Anarchist and almost illiterate, the Navarrese Lucio Urtubia was the most wanted criminal during the eighties; capable of shaking the First National City Bank. Urtubia was born in the town of Cascante (Navarre) on February 18, 1931, into a very poor family of five siblings. His father, a Carlist by family tradition, became a socialist (he held a position in the Ucohesion, and was deputy mayor for the PSOE), and after some time in prison, he became a communist. It was from his father’s mouth when he first heard the word that would mark his life: “If I were born again, I would be an anarchist.”
When he was recruited for the military service, he began smuggling goods on the French-Spanish border with other comrades of the service. When he was discovered in 1954, he deserted and fled to France, as the crimes he had committed could carry the death penalty. “There I learned that you can win 99 times, but that if you lose one alone, you can give a damn. That is, the revolutionary can never fail and you can’t get caught,” he said.
In Paris, he worked as a builder, a job he would pursue much of his life. He began to associate with the Libertarian Youth of the Fédération Anarchiste, at first to learn French, but quickly with full conviction and the relationships he was able to establish and forge there with intellectuals such as André Breton and Albert Camus. “While living in Paris, the anarchist Germinal García asked me to hide three Spanish revolutionaries. One of them turned out to be the legendary Quico Sabaté. When I found out who it was…! Because at that time, El Quico was already very well known among us. In Franco’s Spain, he was the regime’s number one public enemy, but for me, he was God” Urtubia recalled in an interview.
Urtubia witnessed many historical events that took place during the second half of the twentieth century, when he also lived the May of 68. He also supported, with his participation, the regime of Fidel Castro and participated in all kinds of anti-Franco activities. His home in Paris was a refuge not only for libertarians, but for all kinds of militants: members of ETA, montoneros, tupamaros, activists of the Italian Red Brigades or the Direct Action. But without a doubt, his “big hit” was him during the second half of the 1970s, when he managed to swindle (“expropriate” and “recover,” he said) the First National Bank (now Citibank) 20 million euros at the time flooding the market with thousands of counterfeit traveller’s checks; to invest the money in the causes he believed in.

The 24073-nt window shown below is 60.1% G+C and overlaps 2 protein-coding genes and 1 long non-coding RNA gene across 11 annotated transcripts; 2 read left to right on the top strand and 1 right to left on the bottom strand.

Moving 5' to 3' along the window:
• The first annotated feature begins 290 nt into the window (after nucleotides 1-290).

The Errekaleor neighbourhood has been an occupied space since 2013, the largest occupied space on the Peninsula. Today, more than a hundred people live there. A liberated, anti-capitalist, feminist and assembly space. A space of reference in the State, which was projected on the international stage when, as a result of the legal proceedings initiated against the group, the neighbourhood had cuts in electricity supply. In 2017, the Iberdrola company, guarded by Ertzaintza, cut off the light. After a strong defence of the space and a micro-funding campaign, the group installed solar panels that turned the neighbourhood into an energetically autonomous area.
The neighbourhood also stands out for having mural interventions in the medians of the buildings, with works by Blu, Escif, and other artists.
After some unsuccessful contact by Roc Blackblock with Errekaleor, it was a member of the collective who contacted the artist in August 2020 to invite him to paint. This contact was made a month after the death of Lucio Urtubia.
We did not overlook that Errekaleor is a small large open-air museum, with many large-format mural interventions, with content consistent with the project, with artists, also committed to the philosophy of space and of large quality. Accompanying works by artists such as Blu or Escif is a great privilege for us.
The inclusion of the anarchist “A” generates an interesting debate on the wall, Errekaleor’s project is diverse and involves people from very different political backgrounds, of course not everyone feels identified with anarchism. The reason for painting it was the clarity with which Lucio always identified himself as an anarchist, unequivocally. Aware that it was not a consensual issue and with the desire to generate consensus and confluence spaces, we suggested that if it was going to be a problem, we could replace the “A” with other elements. The consensus in the arguments for which we decided to include it and the respect and admiration for Lucio Urtubia, beyond the tendency or political affiliation of each one, allowed us to leave the mural as we conceived and painted it. The dialogue and consensus agreed by all of what could have been a source of tension is one more example that other ways of organising and making decisions are possible, and this is also part of the ideology to which Lucio Urtubia devoted his life.